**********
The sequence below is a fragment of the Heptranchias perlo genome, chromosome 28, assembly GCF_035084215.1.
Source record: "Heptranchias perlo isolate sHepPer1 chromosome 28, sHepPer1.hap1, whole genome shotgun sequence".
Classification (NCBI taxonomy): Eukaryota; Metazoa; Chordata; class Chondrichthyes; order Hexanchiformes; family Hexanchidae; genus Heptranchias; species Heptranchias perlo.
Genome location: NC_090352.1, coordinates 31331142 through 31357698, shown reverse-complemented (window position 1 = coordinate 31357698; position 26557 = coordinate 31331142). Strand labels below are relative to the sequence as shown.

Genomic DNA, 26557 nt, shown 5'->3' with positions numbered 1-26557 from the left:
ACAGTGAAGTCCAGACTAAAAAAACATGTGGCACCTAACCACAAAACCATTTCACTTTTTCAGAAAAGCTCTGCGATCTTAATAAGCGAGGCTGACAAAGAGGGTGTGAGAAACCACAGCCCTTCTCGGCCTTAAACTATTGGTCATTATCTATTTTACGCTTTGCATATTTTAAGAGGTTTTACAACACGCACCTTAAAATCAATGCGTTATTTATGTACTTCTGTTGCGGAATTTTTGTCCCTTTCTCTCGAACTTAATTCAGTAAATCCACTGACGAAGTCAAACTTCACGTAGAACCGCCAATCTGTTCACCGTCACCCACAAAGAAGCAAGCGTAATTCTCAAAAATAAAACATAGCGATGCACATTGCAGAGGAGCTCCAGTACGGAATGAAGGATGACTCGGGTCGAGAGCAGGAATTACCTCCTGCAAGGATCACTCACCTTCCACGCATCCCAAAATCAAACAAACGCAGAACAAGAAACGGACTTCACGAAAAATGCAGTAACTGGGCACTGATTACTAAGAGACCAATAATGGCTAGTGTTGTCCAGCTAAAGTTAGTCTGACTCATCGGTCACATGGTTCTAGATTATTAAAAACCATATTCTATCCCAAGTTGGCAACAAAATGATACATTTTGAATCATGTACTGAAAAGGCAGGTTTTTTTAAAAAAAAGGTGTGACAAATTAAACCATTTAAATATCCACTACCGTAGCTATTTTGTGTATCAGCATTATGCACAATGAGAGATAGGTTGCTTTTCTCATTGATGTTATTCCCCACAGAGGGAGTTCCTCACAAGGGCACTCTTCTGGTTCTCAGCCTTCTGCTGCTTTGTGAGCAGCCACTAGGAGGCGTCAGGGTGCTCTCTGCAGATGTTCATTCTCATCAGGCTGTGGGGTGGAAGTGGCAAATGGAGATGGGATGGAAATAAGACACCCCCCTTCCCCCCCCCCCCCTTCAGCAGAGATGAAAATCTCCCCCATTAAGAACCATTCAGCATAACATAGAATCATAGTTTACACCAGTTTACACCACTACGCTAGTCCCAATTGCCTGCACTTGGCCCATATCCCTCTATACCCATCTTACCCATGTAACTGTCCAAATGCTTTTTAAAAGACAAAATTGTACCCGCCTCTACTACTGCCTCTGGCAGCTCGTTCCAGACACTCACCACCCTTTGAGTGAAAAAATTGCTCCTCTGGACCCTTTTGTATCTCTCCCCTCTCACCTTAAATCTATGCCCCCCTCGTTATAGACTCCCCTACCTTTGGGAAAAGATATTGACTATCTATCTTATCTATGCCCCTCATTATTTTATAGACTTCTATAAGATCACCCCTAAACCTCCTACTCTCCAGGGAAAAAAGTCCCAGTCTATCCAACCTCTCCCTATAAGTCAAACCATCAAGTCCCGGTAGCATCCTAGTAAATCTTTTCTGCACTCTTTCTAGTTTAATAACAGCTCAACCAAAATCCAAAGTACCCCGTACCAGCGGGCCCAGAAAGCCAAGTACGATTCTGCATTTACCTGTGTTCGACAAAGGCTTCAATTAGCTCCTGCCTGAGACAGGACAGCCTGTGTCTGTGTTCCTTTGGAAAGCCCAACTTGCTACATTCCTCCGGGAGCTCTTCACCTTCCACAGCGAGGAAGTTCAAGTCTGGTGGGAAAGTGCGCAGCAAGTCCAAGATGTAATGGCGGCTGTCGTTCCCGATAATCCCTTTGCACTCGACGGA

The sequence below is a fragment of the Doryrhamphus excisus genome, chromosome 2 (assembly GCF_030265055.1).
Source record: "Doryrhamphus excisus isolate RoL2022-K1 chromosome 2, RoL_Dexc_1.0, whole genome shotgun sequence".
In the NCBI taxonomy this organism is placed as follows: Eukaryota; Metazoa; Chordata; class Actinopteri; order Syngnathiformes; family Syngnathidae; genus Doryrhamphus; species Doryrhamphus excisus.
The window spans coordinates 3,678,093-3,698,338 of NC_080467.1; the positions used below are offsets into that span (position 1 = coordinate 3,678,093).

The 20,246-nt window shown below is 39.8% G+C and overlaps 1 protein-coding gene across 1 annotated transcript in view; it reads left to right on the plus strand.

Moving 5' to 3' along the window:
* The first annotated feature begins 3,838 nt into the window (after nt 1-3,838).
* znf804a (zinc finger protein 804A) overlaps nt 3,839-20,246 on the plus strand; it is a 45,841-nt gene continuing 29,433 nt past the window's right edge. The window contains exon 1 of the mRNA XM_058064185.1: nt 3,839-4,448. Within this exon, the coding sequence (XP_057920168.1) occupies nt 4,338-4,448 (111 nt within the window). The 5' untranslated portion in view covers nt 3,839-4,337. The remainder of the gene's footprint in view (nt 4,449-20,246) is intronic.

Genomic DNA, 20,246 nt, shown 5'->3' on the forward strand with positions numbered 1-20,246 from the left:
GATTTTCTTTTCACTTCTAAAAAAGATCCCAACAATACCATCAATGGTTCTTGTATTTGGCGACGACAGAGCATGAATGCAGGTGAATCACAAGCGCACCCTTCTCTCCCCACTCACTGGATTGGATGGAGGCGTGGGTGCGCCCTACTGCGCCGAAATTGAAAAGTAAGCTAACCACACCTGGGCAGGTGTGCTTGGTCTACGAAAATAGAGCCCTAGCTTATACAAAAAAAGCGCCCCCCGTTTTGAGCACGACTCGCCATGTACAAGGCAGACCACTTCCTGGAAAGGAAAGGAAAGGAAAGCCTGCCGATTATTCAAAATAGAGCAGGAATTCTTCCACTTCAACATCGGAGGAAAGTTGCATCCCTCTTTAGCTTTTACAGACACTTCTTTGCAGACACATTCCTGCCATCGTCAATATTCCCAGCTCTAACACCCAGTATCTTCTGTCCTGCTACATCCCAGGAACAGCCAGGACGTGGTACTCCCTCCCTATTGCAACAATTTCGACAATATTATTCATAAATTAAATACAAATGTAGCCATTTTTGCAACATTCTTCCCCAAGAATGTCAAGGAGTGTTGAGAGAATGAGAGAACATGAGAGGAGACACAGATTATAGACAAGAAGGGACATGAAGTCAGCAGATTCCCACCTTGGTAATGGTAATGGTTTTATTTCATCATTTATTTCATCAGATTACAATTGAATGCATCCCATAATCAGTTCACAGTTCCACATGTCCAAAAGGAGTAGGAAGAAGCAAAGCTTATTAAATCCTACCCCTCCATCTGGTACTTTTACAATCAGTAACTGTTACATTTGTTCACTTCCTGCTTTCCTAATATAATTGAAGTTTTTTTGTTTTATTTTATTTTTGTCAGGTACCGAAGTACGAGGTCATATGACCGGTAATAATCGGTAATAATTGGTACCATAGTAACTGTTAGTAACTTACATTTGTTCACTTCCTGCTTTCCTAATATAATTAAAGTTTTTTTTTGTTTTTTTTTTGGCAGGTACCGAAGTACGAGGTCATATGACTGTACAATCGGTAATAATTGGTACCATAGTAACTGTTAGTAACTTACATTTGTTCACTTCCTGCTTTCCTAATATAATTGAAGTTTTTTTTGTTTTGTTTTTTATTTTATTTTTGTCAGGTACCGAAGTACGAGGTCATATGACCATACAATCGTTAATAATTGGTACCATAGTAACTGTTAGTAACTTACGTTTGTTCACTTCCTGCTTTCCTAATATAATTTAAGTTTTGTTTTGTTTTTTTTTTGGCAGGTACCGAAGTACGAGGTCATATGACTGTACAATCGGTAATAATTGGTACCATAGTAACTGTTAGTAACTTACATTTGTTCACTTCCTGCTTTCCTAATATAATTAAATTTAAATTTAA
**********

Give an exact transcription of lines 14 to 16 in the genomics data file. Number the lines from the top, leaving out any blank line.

* znf804a (zinc finger protein 804A) overlaps nt 3,839-20,246 on the plus strand; it is a 45,841-nt gene continuing 29,433 nt past the window's right edge. The window contains exon 1 of the mRNA XM_058064185.1: nt 3,839-4,448. Within this exon, the coding sequence (XP_057920168.1) occupies nt 4,338-4,448 (111 nt within the window). The 5' untranslated portion in view covers nt 3,839-4,337. The remainder of the gene's footprint in view (nt 4,449-20,246) is intronic.

Genomic DNA, 20,246 nt, shown 5'->3' on the forward strand with positions numbered 1-20,246 from the left:
GATTTTCTTTTCACTTCTAAAAAAGATCCCAACAATACCATCAATGGTTCTTGTATTTGGCGACGACAGAGCATGAATGCAGGTGAATCACAAGCGCACCCTTCTCTCCCCACTCACTGGATTGGATGGAGGCGTGGGTGCGCCCTACTGCGCCGAAATTGAAAAGTAAGCTAACCACACCTGGGCAGGTGTGCTTGGTCTACGAAAATAGAGCCCTAGCTTATACAAAAAAAGCGCCCCCCGTTTTGAGCACGACTCGCCATGTACAAGGCAGACCACTTCCTGGAAAGGAAAGGAAAGGAAAGCCTGCCGATTATTCAAAATAGAGCAGGAATTCTTCCACTTCAACATCGGAGGAAAGTTGCATCCCTCTTTAGCTTTTACAGACACTTCTTTGCAGACACATTCCTGCCATCGTCAATATTCCCAGCTCTAACACCCAGTATCTTCTGTCCTGCTACATCCCAGGAACAGCCAGGACGTGGTACTCCCTCCCTATTGCAACAATTTCGACAATATTATTCATAAATTAAATACAAATGTAGCCATTTTTGCAACATTCTTCCCCAAGAATGTCAAGGAGTGTTGAGAGAATGAGAGAACATGAGAGGAGACACAGATTATAGACAAGAAGGGACATGAAGTCAGCAGATTCCCACCTTGGTAATGGTAATGGTTTTATTTCATCATTTATTTCATCAGATTACAATTGAATGCATCCCATAATCAGTTCACAGTTCCACATGTCCAAAAGGAGTAGGAAGAAGCAAAGCTTATTAAATCCTACCCCTCCATCTGGTACTTTTACAATCAGTAACTGTTACATTTGTTCACTTCCTGCTTTCCTAATATAATTGAAGTTTTTTTGTTTTATTTTATTTTTGTCAGGTACCGAAGTACGAGGTCATATGACCGGTAATAATCGGTAATAATTGGTACCATAGTAACTGTTAGTAACTTACATTTGTTCACTTCCTGCTTTCCTAATATAATTAAAGTTTTTTTTTGTTTTTTTTTTGGCAGGTACCGAAGTACGAGGTCATATGACTGTACAATCGGTAATAATTGGTACCATAGTAACTGTTAGTAACTTACATTTGTTCACTTCCTGCTTTCCTAATATAATTGAAGTTTTTTTTGTTTTGTTTTTTATTTTATTTTTGTCAGGTACCGAAGTACGAGGTCATATGACCATACAATCGTTAATAATTGGTACCATAGTAACTGTTAGTAACTTACGTTTGTTCACTTCCTGCTTTCCTAATATAATTTAAGTTTTGTTTTGTTTTTTTTTTGGCAGGTACCGAAGTACGAGGTCATATGACTGTACAATCGGTAATAATTGGTACCATAGTAACTGTTAGTAACTTACATTTGTTCACTTCCTGCTTTCCTAATATAATTAAATTTAAATTTAA